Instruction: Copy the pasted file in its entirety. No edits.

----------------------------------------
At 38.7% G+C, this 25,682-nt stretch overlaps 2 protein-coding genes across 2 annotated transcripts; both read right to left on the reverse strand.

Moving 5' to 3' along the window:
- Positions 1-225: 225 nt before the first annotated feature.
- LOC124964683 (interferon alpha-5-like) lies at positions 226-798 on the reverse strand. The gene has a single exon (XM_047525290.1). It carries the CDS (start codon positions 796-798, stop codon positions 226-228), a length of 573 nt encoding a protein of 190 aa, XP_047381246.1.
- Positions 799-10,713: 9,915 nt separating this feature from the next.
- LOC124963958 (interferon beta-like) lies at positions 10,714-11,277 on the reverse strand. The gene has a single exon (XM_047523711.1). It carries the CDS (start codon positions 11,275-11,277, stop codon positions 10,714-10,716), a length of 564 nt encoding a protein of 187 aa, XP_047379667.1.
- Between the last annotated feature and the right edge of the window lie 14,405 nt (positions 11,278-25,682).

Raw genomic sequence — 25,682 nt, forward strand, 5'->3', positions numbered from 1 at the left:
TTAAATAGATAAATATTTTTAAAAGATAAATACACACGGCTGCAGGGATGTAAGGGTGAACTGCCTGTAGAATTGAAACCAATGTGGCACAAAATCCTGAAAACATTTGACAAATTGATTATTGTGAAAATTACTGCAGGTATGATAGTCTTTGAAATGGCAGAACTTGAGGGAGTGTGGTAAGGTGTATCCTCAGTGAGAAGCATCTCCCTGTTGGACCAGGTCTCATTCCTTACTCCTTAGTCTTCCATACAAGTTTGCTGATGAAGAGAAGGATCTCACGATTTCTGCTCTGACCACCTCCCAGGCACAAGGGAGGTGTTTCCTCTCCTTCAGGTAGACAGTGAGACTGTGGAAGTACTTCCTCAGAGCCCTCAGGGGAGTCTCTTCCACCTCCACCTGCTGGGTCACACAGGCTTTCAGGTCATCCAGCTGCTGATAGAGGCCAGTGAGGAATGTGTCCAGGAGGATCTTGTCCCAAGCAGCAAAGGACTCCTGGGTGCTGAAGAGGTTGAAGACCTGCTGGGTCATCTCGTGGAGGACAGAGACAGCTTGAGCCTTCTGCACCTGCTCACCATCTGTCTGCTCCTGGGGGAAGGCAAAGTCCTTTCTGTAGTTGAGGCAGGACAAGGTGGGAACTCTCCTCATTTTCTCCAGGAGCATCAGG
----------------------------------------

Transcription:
At 38.7% G+C, this 25,682-nt stretch overlaps 2 protein-coding genes across 2 annotated transcripts; both read right to left on the reverse strand.

Moving 5' to 3' along the window:
- Positions 1-225: 225 nt before the first annotated feature.
- LOC124964683 (interferon alpha-5-like) lies at positions 226-798 on the reverse strand. The gene has a single exon (XM_047525290.1). It carries the CDS (start codon positions 796-798, stop codon positions 226-228), a length of 573 nt encoding a protein of 190 aa, XP_047381246.1.
- Positions 799-10,713: 9,915 nt separating this feature from the next.
- LOC124963958 (interferon beta-like) lies at positions 10,714-11,277 on the reverse strand. The gene has a single exon (XM_047523711.1). It carries the CDS (start codon positions 11,275-11,277, stop codon positions 10,714-10,716), a length of 564 nt encoding a protein of 187 aa, XP_047379667.1.
- Between the last annotated feature and the right edge of the window lie 14,405 nt (positions 11,278-25,682).

Raw genomic sequence — 25,682 nt, forward strand, 5'->3', positions numbered from 1 at the left:
TTAAATAGATAAATATTTTTAAAAGATAAATACACACGGCTGCAGGGATGTAAGGGTGAACTGCCTGTAGAATTGAAACCAATGTGGCACAAAATCCTGAAAACATTTGACAAATTGATTATTGTGAAAATTACTGCAGGTATGATAGTCTTTGAAATGGCAGAACTTGAGGGAGTGTGGTAAGGTGTATCCTCAGTGAGAAGCATCTCCCTGTTGGACCAGGTCTCATTCCTTACTCCTTAGTCTTCCATACAAGTTTGCTGATGAAGAGAAGGATCTCACGATTTCTGCTCTGACCACCTCCCAGGCACAAGGGAGGTGTTTCCTCTCCTTCAGGTAGACAGTGAGACTGTGGAAGTACTTCCTCAGAGCCCTCAGGGGAGTCTCTTCCACCTCCACCTGCTGGGTCACACAGGCTTTCAGGTCATCCAGCTGCTGATAGAGGCCAGTGAGGAATGTGTCCAGGAGGATCTTGTCCCAAGCAGCAAAGGACTCCTGGGTGCTGAAGAGGTTGAAGACCTGCTGGGTCATCTCGTGGAGGACAGAGACAGCTTGAGCCTTCTGCACCTGCTCACCATCTGTCTGCTCCTGGGGGAAGGCAAAGTCCTTTCTGTAGTTGAGGCAGGACAAGGTGGGAACTCTCCTCATTTTCTCCAGGAGCATCAGG